Confidential Project for the Governing Body of an Indigenous Community in Canada

This report discusses the means through which the beneficiary – the governing body of an indigenous community located in Canada – can facilitate the transportation of recreational cannabis products between two Canadian locations within its territory by truck. The beneficiary is developing its Cannabis Law, which will govern cannabis-related matters within its territory. As part of the Cannabis Law, the beneficiary anticipates that the law will allow sale of recreational cannabis on its territory, and it will allow this cannabis to be transported via land vehicle. This report recommends “in-transit” shipping as the most viable way to transport cannabis cross-border via motor vehicle.

 

There are no solely Canadian roadways that connect the beneficiary’s Canadian territories. Therefore, a truck transporting the cannabis must travel on United States roadways on its way between the two locations. Further, the truck must cross an unpatrolled Canada-US border in order to enter one of the Canadian locations; there is no land route that connects a Canadian border post in to one of the locations.

 

Travel through the US presents a challenge because the US, unlike Canada, has not federally legalized cannabis and continues to classify cannabis it a Schedule 1 controlled substance. Therefore, cannabis transportation without proper authorization can be illegal. Additionally, both Canada and the US are subject to international obligations that require each country to forbid the import and export of recreational cannabis. Canada has implemented these international obligations into domestic law under its Cannabis Act by exclusively issuing import and export permits for cannabis that has a medical or scientific purpose.

 

In-transit shipping is the process by which goods travel through a state that lies between the points of origin and destination without being deemed to be “imported” into that connector state. The process involves sealing the cargo prior to entering the transit state to ensure the cargo is not improperly unloaded in that area. The in-transit cannabis would move through the US without legally being classified as an import and export. Instead, it would simply be considered a domestic shipment between two locations in Canada. This circumvents the import and export restrictions against cross-border recreational cannabis transportation.

 

This report outlines the Canadian and US permissions and licenses needed to facilitate the in-transit shipment of cannabis, including the specific permissions needed to transport cannabis. Additionally, this report outlines how the actual shipping process works – including proper documentation and the in-transit sealing and unsealing process. This report further discusses the need for the cannabis shipment to pass through the unpatrolled Canada-US border to reach the ultimate delivery point. This presents a challenge because an in-transit shipment generally must arrive at a Canadian border patrol outpost to allow for inspection and the formal completion of the in-transit shipping process.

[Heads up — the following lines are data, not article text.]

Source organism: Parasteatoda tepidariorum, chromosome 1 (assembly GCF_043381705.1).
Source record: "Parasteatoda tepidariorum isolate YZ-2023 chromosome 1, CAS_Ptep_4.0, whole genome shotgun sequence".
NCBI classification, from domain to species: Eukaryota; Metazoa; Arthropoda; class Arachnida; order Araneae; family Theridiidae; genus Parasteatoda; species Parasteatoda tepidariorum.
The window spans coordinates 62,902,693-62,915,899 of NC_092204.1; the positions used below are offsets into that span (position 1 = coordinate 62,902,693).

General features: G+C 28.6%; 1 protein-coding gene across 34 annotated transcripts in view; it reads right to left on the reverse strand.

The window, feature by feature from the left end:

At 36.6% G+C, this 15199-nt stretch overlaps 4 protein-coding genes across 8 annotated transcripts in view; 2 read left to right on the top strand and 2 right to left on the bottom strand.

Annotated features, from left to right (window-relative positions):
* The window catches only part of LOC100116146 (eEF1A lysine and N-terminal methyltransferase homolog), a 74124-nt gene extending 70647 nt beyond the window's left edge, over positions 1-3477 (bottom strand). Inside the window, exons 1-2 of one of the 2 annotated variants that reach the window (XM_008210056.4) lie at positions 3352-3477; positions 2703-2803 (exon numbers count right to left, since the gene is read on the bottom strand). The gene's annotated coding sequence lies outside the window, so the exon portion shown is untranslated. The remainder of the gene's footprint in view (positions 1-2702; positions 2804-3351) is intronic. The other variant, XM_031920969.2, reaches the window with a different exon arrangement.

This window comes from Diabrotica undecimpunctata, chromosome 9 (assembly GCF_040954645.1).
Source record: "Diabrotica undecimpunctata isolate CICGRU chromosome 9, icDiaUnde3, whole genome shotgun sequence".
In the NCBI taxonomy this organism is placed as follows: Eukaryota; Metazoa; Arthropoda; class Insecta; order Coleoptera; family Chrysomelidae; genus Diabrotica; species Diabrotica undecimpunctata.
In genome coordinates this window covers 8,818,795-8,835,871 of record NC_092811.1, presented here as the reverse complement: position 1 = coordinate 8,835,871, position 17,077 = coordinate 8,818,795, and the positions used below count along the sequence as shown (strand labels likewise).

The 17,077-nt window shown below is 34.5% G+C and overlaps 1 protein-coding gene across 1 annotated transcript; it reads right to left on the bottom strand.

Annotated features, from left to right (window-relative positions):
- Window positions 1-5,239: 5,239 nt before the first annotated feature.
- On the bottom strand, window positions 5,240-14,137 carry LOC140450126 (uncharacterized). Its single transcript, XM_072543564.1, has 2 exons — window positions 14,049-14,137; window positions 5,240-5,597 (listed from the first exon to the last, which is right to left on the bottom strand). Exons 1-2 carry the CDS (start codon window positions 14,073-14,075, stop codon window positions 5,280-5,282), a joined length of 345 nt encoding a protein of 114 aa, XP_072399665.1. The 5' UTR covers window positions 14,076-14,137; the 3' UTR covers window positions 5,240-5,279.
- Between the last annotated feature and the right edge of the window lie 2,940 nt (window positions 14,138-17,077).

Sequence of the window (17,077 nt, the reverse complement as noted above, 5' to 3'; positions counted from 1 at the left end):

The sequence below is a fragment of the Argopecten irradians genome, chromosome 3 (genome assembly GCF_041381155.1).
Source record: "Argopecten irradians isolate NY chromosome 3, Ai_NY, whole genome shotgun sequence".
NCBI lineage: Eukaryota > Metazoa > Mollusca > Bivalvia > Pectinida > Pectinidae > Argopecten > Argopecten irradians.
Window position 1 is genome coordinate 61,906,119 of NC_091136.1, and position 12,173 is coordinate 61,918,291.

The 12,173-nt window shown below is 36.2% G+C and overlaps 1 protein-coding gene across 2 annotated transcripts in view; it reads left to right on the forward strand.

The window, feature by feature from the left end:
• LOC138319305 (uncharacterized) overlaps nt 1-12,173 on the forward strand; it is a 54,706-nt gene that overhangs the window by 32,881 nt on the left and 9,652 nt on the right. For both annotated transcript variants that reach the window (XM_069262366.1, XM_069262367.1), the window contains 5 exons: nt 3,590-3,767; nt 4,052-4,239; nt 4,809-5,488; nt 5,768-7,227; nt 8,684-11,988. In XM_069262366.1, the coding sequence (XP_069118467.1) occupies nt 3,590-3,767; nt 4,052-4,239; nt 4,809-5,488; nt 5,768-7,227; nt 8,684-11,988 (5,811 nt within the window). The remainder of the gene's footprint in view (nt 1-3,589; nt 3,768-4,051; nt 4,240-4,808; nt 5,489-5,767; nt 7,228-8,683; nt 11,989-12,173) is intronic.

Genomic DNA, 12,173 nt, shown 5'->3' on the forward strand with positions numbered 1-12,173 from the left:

This report identifies two possible cannabis transportation routes where the unsealing by Canada may take place. The first proposed route requires the carrier to attend the closest available border post upon reentry into Canada in order to complete the in-transit process by having the shipment unsealed. However, this route then requires the unsealed truck to then briefly re-enter the US in order to arrive at the beneficiary’s territory located north of the unpatrolled international border area. This report anticipates that the US would likely not be willing to allow unsealed shipment of cannabis within the country for any length of time.

 

The second proposed route bypasses attending a Canadian border post upon reentry, altogether. The carrier would simply follow the most expedient route through the US, cross the unpatrolled border, and make the delivery to a bonded warehouse within the territory which would hold the cannabis until a Canadian border representative unseals the shipment.

 

This information will provide the beneficiary with a better understanding of the barriers to land-based cannabis transportation so it can more effectively draft its Cannabis Law and negotiate with relevant Canadian and US regulatory agencies to facilitate recreational cannabis transportation between its Canadian territories.

 

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